Printing on this machine is still going to take a lot of practice. How much ink do you put on the plate? How do you get multiple plates positioned correctly? I’ll post some more ideas to help you out with your printing in some upcoming blog posts. But for now, I just wanted to point out quick, simple ways to make good printing possible. It’s my opinion that the L Letterpress printing press can actually print well—if start by following these five tips when you start using it, and keep at it long enough. There is going to be a bit of a learning curve, but I hope these tips will at least get you started in the right direction.

I hope this is helpful! If you’ve just bought an L Letterpress, welcome to the wonderful letterpress community! I think you’ll find you’re in good company. It’s a very fun craft to pursue and I hope that these techniques will help you get off to the right start. Let us know if you have any questions or concerns via the comments here and we’ll try to help you out as best as possible!

Here’s a nice print we made for Paper Crave. Her blog post got me started on this project. Thanks Kristen!

175 thoughts on “L Letterpress Printing Techniques from Boxcar Press

  1. That’s great! I’m going to read your article, but I’m very happy L Letterpress exists. I’m very interested in letterpress, but now I can’t afford (space, time and money) a real Heidelberg. I’m a graphic designer based in Milan, Italy, and it’s not so easy to find some really useful info about letterpress. I mean, here in Italy. So I think I will read your article, then I will buy L Letterpress to make some prints and someday in future – I hope – I will buy a real Heidelberg to print some good illustrations, posters etc. I like to take care of small projects, so I love letterpress more than any other kind fo print.
    Thanks for having posted this article!

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  3. Thank you for posting a review on this. I was very curious and concerned with what kind of impact this new tool will have on the stationery industry.

    I’m glad to here that it is possible to print decent with the L Letterpress kit but I still have my reservations. I think I will keep using the C&P at my sister-in-law’s house instead.

    Perhaps this would be a good tool for printing business cards or smaller items but longer runs … I’m still not sure. Would I trust this tool for 200 wedding invitations? Eek, I’m not sure.

    • Diane: Yeah I’d stick with the C&P if I were you! I wouldn’t want to print 200 impressions on L Letterpress, that would take most of the day when the C&P would get the job done in under an hour. Hand inking really tends to slow you down!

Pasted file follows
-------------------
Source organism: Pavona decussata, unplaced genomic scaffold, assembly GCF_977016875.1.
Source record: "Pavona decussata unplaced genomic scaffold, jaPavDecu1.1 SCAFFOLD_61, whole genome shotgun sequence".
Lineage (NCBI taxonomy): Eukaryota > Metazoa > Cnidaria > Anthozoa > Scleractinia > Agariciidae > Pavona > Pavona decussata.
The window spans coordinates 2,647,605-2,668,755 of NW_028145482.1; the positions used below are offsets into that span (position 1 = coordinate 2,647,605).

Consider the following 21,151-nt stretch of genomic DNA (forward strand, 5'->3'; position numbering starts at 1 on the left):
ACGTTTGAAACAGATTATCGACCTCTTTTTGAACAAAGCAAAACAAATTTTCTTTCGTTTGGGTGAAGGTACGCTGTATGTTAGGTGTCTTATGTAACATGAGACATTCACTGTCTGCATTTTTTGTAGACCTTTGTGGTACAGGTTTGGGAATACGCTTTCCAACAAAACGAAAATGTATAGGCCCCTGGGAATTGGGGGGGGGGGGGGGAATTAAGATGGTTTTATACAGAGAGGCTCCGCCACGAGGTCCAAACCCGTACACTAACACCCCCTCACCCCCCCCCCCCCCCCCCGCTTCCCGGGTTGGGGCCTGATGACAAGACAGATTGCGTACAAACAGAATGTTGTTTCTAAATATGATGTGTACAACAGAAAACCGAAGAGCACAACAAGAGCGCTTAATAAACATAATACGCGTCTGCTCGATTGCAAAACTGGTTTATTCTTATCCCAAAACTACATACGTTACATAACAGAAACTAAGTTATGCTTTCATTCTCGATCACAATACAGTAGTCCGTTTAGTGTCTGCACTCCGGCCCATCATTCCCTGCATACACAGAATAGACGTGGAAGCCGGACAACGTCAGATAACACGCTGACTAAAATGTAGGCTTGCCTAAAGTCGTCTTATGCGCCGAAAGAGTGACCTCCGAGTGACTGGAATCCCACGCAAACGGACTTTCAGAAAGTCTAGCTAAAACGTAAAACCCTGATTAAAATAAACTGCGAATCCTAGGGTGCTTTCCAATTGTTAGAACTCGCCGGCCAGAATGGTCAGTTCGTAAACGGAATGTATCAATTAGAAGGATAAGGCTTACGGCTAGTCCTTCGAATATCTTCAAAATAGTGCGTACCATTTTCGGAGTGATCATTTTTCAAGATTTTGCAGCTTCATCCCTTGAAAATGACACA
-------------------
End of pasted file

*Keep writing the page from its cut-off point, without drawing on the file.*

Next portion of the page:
4. There is indubitably a difference between professional works and those made at home. You make professional works with professional printers and I don’t think that, from now on, professionals will use L Letterpress. I think, instead, that someone interested in letterpress will try L Letterpress just to get his hands dirty. Just to understand the way it works. And perhaps in future someone will decide to go for a more professional printer. It’s just a new interesting tool, if you keep in mind that this kind of things are not professionals. IMHO.

  5. I had read some of your previous posts online and was truly feeling a bit of buyer’s remorse. I love the look of letterpress, but I know that I’d be wasting money to purchase a huge machine for which I have absolutely no training on how to work. I thought the L Letterpress would be a perfect imitation (though somewhat limited). Thank you for taking the time to show others in the craft world how to use the L Letterpress to the best of our ability. It’s truly appreciated. I had mentioned Boxcar Press on another blog about a week ago, because I knew that your company made photopolymer plates. I’m so glad that you’ll be able to make plates that work with the L Letterpress. I’ll stay tuned for more of your tutorials.

  6. I agree that this little machine won’t replace professional letterpress services but it does offer a glimpse for the curious of this wonderful art. I think it’ll be great for little one off projects too and like another commenter above, for those who want to get their hands dirty and explore. If nothing else, it’ll make people appreciate how much work it takes to produce a great piece of letterpress stationery! It’s nice to see that Boxcar is putting aside initial reservations and really making an effort to include newbies to the letterpress community.

  7. I haven’t bought one of the L Letterpresses yet, but I really appreciate the how-to. This new machine does bring up a good point – a lot of us can finally get our toes wet, but it is not the same. Does anybody know of any apprentice programs? Eventually I would love to find my own letterpress, but it seem daunting without any previous experience. I think the L will give us crafters a good starting point for now.

    • Erin: Where are you located? There are places in many US cities that teach letterpress. I’d be happy to recommend somewhere if there’s one by you! Harold

      Erin responds:
      I live in Raleigh, but would be willing to travel anywhere within a few hours distance.

      What I am really looking for would be more than a few hours, but several days or even a couple of weeks. The only place I know somewhat locally would be Penland in Asheville, but that takes a LOT of planning (money and time-wise!) I know sometimes they offer a one week session, but it seems to be paired with lots of poetry writing – something I can’t abide…

      I would appreciate any advice you have!